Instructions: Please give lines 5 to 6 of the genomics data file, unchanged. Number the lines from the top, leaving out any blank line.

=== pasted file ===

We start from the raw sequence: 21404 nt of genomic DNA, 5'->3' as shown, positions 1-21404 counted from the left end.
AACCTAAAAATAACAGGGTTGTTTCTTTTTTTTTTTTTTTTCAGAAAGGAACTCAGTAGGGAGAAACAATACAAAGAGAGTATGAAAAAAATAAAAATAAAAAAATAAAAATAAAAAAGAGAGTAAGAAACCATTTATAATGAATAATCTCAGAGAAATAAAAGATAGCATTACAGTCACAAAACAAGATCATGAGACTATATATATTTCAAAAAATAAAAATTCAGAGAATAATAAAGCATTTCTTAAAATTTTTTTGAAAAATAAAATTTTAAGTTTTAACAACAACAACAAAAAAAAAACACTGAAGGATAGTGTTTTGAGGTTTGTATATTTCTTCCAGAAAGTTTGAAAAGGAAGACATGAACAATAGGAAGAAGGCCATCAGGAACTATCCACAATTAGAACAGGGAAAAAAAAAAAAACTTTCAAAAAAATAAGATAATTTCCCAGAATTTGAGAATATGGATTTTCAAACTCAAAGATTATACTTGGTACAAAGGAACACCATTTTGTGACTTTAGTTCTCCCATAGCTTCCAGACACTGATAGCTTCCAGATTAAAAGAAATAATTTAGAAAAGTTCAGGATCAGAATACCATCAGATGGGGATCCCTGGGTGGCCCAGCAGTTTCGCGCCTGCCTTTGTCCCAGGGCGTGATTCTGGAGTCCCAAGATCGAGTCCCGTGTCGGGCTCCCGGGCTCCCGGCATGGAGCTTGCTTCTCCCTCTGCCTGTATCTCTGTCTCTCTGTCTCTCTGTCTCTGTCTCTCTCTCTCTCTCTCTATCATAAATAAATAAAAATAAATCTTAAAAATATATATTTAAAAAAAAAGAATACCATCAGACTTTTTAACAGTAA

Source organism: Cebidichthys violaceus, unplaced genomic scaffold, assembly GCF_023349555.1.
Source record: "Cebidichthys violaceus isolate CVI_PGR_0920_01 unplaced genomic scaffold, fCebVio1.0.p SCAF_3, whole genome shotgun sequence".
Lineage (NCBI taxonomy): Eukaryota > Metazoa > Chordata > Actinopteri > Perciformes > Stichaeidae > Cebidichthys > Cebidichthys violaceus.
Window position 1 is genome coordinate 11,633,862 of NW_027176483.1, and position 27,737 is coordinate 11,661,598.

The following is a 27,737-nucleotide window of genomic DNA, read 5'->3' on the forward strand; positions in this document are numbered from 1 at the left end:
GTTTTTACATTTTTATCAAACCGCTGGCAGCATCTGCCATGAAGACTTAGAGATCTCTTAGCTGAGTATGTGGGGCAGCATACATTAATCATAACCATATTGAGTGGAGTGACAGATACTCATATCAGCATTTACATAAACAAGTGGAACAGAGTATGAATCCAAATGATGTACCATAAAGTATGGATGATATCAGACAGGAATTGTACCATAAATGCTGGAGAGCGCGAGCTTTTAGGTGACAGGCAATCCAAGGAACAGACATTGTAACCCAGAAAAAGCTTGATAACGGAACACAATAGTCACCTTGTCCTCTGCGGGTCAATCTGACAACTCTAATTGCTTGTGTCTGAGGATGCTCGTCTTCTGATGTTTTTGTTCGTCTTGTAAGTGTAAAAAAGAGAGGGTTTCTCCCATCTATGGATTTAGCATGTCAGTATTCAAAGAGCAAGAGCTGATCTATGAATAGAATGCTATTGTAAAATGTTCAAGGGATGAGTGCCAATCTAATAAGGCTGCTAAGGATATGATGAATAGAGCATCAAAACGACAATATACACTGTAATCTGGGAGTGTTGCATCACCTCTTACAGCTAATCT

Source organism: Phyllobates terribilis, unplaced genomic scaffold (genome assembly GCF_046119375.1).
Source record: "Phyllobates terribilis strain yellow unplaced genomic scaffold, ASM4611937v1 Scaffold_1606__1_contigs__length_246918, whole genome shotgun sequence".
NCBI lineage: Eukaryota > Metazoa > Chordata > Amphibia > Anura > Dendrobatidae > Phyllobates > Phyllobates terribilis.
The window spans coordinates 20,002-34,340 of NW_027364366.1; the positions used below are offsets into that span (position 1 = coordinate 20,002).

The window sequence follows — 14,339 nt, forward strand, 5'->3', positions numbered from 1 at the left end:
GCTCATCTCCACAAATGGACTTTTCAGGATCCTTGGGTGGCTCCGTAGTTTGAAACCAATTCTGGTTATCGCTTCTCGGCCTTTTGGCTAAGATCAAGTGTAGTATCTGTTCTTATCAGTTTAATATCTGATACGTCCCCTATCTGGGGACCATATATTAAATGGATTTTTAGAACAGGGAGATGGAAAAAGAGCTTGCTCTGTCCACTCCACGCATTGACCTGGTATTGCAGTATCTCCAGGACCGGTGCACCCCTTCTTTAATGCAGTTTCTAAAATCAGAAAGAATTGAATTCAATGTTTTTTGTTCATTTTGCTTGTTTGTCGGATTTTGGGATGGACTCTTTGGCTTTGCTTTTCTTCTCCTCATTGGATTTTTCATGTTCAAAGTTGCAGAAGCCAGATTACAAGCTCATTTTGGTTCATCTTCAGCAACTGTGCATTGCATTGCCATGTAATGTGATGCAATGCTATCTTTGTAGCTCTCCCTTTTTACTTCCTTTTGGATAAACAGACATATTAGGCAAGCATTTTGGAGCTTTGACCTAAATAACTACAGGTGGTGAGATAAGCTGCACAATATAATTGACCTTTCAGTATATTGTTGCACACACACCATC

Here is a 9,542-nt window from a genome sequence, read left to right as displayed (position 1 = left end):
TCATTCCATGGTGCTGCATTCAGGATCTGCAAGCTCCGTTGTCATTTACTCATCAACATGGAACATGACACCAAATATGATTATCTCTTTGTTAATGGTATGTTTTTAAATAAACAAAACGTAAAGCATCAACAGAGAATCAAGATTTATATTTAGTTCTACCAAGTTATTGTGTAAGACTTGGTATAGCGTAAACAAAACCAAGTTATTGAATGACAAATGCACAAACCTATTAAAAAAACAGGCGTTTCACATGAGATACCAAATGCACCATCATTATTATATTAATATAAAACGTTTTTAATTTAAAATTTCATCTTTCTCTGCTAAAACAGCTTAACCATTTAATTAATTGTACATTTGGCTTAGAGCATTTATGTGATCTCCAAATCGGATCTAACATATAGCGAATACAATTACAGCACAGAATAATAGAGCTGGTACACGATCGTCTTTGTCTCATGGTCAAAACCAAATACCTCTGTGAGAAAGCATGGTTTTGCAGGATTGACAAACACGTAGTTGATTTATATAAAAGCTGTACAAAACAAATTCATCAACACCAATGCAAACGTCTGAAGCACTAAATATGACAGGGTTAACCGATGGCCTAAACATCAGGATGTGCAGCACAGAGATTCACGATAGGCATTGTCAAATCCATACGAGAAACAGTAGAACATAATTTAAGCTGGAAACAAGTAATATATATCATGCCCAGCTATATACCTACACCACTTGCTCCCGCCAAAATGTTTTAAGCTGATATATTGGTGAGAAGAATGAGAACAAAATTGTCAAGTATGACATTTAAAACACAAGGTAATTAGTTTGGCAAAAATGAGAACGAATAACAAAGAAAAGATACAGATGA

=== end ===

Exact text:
Lineage (NCBI taxonomy): Eukaryota > Metazoa > Chordata > Actinopteri > Perciformes > Stichaeidae > Cebidichthys > Cebidichthys violaceus.
Window position 1 is genome coordinate 11,633,862 of NW_027176483.1, and position 27,737 is coordinate 11,661,598.